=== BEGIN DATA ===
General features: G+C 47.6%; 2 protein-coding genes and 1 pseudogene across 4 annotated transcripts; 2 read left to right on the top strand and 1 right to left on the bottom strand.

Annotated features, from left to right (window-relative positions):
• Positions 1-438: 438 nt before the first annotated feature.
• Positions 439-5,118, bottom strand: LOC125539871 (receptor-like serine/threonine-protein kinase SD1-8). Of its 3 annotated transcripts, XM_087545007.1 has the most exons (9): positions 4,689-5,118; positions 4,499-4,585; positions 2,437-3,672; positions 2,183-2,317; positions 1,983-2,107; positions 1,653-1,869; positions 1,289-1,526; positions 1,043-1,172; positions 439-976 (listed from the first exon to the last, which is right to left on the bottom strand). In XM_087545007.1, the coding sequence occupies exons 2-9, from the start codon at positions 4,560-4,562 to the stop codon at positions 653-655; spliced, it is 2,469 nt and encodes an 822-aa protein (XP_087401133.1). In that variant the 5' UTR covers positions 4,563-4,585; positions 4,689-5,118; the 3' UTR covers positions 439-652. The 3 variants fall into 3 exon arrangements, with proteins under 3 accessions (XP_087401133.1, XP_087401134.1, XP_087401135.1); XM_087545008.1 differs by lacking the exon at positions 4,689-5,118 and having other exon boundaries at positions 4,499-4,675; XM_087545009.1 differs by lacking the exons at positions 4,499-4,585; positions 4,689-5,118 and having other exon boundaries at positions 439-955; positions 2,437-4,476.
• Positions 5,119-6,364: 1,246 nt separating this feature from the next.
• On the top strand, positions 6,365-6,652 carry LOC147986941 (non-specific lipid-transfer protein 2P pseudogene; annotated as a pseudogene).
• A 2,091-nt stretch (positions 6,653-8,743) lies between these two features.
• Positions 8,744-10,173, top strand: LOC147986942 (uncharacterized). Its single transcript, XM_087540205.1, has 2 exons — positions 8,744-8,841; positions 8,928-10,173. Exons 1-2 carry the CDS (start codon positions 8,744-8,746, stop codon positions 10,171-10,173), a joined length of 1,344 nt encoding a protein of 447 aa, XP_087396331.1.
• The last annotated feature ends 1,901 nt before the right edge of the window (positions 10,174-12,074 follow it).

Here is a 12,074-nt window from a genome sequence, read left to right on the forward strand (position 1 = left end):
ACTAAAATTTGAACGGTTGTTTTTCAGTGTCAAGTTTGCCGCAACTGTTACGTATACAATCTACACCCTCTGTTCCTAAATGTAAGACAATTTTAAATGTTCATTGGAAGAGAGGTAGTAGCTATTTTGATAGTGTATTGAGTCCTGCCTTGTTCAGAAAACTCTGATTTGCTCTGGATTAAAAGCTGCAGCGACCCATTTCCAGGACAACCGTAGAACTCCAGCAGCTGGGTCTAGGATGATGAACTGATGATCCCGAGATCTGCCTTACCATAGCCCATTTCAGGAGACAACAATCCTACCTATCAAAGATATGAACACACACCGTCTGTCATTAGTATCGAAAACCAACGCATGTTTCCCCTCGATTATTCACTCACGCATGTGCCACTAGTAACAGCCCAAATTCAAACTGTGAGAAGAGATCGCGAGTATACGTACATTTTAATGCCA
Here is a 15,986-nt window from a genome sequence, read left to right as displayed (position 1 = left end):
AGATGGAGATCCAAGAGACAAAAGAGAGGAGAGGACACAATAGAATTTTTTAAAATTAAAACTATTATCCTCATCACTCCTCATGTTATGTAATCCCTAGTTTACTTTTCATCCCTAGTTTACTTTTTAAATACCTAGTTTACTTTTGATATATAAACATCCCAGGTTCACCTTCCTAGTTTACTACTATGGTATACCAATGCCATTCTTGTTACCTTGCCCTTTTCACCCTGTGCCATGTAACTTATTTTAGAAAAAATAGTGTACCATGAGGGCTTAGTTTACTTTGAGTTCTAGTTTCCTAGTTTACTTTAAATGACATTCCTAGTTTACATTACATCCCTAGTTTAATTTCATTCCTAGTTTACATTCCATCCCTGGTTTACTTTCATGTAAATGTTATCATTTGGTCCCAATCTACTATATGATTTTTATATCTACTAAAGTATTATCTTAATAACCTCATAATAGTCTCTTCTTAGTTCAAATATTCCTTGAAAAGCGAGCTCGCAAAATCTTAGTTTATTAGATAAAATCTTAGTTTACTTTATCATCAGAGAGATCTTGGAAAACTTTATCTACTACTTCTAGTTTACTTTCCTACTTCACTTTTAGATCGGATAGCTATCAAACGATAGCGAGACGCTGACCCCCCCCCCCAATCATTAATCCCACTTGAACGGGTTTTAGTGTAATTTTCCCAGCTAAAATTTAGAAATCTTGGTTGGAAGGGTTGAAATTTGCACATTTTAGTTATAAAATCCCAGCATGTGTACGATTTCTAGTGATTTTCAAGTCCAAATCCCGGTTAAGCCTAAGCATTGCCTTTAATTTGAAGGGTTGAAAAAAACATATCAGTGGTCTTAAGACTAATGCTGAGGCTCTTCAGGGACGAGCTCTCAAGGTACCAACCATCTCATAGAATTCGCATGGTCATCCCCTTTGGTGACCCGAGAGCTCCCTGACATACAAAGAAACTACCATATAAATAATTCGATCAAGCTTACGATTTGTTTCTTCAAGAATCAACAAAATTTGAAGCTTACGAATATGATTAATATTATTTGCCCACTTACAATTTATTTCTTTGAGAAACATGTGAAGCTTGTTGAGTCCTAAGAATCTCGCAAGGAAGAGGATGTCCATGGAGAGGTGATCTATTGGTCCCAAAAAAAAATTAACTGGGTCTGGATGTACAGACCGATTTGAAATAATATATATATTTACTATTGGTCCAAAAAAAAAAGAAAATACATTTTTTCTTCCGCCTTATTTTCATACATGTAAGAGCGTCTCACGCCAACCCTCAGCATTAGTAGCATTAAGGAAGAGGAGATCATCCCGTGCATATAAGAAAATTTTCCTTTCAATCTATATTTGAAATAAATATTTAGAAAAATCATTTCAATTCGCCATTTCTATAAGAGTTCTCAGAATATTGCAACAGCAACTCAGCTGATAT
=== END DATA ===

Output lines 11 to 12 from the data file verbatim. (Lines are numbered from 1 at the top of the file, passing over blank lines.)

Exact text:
ACTAAAATTTGAACGGTTGTTTTTCAGTGTCAAGTTTGCCGCAACTGTTACGTATACAATCTACACCCTCTGTTCCTAAATGTAAGACAATTTTAAATGTTCATTGGAAGAGAGGTAGTAGCTATTTTGATAGTGTATTGAGTCCTGCCTTGTTCAGAAAACTCTGATTTGCTCTGGATTAAAAGCTGCAGCGACCCATTTCCAGGACAACCGTAGAACTCCAGCAGCTGGGTCTAGGATGATGAACTGATGATCCCGAGATCTGCCTTACCATAGCCCATTTCAGGAGACAACAATCCTACCTATCAAAGATATGAACACACACCGTCTGTCATTAGTATCGAAAACCAACGCATGTTTCCCCTCGATTATTCACTCACGCATGTGCCACTAGTAACAGCCCAAATTCAAACTGTGAGAAGAGATCGCGAGTATACGTACATTTTAATGCCA
Here is a 15,986-nt window from a genome sequence, read left to right as displayed (position 1 = left end):